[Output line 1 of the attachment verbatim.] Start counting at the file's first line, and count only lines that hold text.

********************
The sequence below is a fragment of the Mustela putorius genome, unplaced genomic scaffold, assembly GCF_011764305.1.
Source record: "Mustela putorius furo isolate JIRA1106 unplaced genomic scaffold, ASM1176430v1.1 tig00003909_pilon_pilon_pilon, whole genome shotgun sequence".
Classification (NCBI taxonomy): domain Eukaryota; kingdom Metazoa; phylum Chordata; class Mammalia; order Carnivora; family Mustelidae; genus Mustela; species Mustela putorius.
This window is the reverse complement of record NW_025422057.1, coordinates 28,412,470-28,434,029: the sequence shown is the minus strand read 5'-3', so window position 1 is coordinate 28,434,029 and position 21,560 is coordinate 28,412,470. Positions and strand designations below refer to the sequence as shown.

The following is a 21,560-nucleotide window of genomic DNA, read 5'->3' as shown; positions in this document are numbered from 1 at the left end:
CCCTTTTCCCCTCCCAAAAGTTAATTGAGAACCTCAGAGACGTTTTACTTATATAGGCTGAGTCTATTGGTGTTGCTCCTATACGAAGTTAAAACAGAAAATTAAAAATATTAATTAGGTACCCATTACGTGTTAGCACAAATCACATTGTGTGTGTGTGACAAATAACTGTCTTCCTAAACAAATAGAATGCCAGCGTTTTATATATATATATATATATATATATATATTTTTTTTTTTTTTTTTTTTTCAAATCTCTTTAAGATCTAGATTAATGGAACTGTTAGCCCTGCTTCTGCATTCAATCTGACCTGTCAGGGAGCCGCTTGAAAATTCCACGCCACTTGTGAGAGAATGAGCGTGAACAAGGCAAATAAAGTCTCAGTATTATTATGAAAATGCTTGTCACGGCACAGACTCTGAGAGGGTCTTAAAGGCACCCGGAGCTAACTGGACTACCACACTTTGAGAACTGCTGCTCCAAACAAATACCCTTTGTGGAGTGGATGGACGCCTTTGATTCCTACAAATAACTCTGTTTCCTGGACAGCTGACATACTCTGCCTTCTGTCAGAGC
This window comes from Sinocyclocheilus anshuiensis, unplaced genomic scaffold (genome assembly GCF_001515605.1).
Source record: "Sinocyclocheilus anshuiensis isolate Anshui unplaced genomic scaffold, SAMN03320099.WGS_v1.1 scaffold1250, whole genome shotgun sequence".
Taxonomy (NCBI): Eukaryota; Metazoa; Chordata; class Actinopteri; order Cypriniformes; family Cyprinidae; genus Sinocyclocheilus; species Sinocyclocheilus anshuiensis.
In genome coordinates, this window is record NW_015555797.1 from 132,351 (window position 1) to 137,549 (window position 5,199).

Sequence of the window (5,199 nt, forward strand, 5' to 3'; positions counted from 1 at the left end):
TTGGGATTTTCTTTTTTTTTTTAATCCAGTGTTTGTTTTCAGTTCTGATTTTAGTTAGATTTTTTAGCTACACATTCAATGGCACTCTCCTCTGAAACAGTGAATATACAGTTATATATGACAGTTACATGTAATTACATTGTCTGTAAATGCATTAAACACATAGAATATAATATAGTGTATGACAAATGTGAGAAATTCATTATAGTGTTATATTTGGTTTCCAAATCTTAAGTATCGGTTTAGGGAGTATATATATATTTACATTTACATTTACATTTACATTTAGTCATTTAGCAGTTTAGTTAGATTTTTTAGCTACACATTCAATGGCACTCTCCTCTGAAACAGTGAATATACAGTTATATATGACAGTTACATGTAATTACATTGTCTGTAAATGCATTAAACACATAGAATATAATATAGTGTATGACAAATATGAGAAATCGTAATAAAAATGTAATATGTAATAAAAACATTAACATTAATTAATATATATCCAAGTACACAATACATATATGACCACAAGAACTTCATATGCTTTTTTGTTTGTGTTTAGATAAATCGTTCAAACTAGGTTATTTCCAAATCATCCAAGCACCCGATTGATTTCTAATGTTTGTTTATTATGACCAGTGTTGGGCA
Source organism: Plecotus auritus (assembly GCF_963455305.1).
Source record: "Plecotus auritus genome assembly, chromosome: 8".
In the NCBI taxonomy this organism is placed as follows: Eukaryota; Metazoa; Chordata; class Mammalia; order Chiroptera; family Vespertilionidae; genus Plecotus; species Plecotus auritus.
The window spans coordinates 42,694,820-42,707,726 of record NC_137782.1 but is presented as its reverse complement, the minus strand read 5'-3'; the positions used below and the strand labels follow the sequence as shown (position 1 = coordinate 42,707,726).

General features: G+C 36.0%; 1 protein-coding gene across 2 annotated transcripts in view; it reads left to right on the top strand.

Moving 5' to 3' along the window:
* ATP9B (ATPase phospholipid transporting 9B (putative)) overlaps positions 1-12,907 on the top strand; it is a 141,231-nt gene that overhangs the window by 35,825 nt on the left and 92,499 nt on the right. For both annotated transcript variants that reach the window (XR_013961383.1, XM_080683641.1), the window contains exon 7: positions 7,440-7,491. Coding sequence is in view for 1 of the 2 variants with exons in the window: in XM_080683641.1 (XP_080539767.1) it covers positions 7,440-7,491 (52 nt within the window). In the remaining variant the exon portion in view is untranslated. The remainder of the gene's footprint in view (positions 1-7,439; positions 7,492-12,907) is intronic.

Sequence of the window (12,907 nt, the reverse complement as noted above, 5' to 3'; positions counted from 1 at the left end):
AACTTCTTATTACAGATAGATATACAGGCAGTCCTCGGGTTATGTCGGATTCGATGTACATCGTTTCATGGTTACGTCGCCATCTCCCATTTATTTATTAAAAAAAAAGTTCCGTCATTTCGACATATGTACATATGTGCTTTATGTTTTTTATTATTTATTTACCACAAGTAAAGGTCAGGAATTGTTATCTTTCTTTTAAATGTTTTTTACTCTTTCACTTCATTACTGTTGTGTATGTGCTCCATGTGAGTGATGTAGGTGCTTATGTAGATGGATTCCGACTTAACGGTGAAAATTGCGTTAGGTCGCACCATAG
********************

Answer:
The sequence below is a fragment of the Mustela putorius genome, unplaced genomic scaffold, assembly GCF_011764305.1.